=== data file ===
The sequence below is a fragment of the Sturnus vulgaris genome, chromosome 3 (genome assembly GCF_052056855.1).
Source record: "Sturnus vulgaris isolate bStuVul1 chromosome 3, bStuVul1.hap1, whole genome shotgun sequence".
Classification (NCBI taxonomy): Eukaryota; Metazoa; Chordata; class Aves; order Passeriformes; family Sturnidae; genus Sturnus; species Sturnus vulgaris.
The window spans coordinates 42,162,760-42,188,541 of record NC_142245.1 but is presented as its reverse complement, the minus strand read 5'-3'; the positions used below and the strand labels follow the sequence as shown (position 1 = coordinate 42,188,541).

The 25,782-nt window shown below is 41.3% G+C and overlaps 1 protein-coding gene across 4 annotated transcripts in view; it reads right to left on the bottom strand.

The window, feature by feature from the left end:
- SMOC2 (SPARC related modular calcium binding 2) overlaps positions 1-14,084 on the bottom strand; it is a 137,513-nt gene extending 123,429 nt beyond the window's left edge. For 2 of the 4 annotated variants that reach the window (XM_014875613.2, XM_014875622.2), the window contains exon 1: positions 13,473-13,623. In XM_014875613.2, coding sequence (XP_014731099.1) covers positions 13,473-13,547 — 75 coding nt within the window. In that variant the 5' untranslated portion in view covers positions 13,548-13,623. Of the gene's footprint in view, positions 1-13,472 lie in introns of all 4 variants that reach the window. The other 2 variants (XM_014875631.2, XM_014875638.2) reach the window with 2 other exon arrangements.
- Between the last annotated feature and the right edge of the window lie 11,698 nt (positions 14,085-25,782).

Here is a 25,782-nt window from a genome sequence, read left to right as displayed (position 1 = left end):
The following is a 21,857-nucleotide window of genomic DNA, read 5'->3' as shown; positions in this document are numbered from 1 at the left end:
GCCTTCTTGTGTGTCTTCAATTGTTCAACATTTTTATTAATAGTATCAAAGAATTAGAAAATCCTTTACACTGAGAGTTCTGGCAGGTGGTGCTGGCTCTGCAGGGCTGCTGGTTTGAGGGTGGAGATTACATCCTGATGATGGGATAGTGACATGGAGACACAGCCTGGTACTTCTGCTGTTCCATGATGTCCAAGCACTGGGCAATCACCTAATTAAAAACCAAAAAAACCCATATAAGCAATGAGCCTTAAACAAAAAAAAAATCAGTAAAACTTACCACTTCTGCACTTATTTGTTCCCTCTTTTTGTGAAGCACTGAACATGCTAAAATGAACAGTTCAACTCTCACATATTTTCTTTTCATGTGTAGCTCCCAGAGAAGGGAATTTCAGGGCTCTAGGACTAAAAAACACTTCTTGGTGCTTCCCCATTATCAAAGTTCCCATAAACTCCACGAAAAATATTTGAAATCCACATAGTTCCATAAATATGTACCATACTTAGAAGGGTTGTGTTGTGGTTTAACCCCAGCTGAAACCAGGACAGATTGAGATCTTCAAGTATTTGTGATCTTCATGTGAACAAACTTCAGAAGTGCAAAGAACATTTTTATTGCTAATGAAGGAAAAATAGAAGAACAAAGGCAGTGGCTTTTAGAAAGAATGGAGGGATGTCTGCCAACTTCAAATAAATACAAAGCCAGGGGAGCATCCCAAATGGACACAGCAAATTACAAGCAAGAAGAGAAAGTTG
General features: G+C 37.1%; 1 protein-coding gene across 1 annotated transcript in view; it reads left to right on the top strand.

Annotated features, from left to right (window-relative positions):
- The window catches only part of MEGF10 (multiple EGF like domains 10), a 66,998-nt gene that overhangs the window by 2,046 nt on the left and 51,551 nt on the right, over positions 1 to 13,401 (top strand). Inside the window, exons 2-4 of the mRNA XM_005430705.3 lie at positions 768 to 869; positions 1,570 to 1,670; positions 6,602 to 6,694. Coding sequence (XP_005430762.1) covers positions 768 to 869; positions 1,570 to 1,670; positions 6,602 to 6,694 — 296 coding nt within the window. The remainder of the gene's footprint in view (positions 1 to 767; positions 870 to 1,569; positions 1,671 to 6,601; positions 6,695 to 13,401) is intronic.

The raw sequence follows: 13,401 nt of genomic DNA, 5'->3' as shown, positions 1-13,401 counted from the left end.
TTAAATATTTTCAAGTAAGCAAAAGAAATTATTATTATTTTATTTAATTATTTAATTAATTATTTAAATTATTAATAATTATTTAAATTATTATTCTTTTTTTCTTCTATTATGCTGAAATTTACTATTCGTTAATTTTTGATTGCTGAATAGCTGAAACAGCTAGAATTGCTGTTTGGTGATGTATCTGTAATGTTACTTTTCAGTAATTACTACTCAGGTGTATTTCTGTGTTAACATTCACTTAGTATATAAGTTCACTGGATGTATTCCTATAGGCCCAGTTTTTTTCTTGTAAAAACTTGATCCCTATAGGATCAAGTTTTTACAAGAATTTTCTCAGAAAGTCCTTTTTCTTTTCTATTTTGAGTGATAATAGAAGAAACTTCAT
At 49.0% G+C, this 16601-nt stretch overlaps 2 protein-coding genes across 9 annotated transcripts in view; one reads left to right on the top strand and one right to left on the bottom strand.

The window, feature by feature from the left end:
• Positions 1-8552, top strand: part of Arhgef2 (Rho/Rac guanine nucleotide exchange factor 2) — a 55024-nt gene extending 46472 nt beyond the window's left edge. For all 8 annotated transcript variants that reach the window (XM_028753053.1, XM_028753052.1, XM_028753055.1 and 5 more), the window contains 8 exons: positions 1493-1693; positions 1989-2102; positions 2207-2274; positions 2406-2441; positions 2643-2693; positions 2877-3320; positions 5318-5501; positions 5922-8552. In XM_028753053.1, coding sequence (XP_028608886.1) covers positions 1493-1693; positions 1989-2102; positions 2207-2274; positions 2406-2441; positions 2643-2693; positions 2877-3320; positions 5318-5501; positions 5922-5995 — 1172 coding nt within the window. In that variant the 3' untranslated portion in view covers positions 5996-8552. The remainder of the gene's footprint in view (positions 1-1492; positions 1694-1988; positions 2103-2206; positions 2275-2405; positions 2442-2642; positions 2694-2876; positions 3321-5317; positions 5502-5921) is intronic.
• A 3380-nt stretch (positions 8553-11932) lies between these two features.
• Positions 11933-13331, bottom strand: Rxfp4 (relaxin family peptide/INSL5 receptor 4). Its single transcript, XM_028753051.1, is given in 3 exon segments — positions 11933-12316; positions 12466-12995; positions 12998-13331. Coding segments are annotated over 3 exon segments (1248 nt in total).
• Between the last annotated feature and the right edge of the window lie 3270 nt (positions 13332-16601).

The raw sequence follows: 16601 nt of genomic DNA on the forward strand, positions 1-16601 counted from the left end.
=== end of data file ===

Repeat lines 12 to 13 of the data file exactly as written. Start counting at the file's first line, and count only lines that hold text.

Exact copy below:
General features: G+C 37.1%; 1 protein-coding gene across 1 annotated transcript in view; it reads left to right on the top strand.

Annotated features, from left to right (window-relative positions):